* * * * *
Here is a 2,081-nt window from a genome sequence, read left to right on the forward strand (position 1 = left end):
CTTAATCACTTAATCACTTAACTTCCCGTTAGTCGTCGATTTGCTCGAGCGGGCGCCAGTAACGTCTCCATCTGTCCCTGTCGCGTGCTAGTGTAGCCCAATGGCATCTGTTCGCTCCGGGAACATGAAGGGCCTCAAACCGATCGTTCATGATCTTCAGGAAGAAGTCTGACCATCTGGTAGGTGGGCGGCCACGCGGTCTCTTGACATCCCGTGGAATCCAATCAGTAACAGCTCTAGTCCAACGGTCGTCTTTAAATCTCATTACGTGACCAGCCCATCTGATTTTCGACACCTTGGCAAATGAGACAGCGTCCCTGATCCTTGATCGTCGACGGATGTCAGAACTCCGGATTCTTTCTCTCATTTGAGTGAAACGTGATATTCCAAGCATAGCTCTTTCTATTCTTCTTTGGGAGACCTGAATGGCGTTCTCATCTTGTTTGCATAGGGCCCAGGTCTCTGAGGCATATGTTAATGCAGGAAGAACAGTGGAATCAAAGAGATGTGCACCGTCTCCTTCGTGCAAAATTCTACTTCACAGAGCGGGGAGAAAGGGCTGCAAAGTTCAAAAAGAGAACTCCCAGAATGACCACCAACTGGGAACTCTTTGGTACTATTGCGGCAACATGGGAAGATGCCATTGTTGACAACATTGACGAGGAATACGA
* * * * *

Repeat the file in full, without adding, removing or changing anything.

Here is a 2,081-nt window from a genome sequence, read left to right on the forward strand (position 1 = left end):
CTTAATCACTTAATCACTTAACTTCCCGTTAGTCGTCGATTTGCTCGAGCGGGCGCCAGTAACGTCTCCATCTGTCCCTGTCGCGTGCTAGTGTAGCCCAATGGCATCTGTTCGCTCCGGGAACATGAAGGGCCTCAAACCGATCGTTCATGATCTTCAGGAAGAAGTCTGACCATCTGGTAGGTGGGCGGCCACGCGGTCTCTTGACATCCCGTGGAATCCAATCAGTAACAGCTCTAGTCCAACGGTCGTCTTTAAATCTCATTACGTGACCAGCCCATCTGATTTTCGACACCTTGGCAAATGAGACAGCGTCCCTGATCCTTGATCGTCGACGGATGTCAGAACTCCGGATTCTTTCTCTCATTTGAGTGAAACGTGATATTCCAAGCATAGCTCTTTCTATTCTTCTTTGGGAGACCTGAATGGCGTTCTCATCTTGTTTGCATAGGGCCCAGGTCTCTGAGGCATATGTTAATGCAGGAAGAACAGTGGAATCAAAGAGATGTGCACCGTCTCCTTCGTGCAAAATTCTACTTCACAGAGCGGGGAGAAAGGGCTGCAAAGTTCAAAAAGAGAACTCCCAGAATGACCACCAACTGGGAACTCTTTGGTACTATTGCGGCAACATGGGAAGATGCCATTGTTGACAACATTGACGAGGAATACGA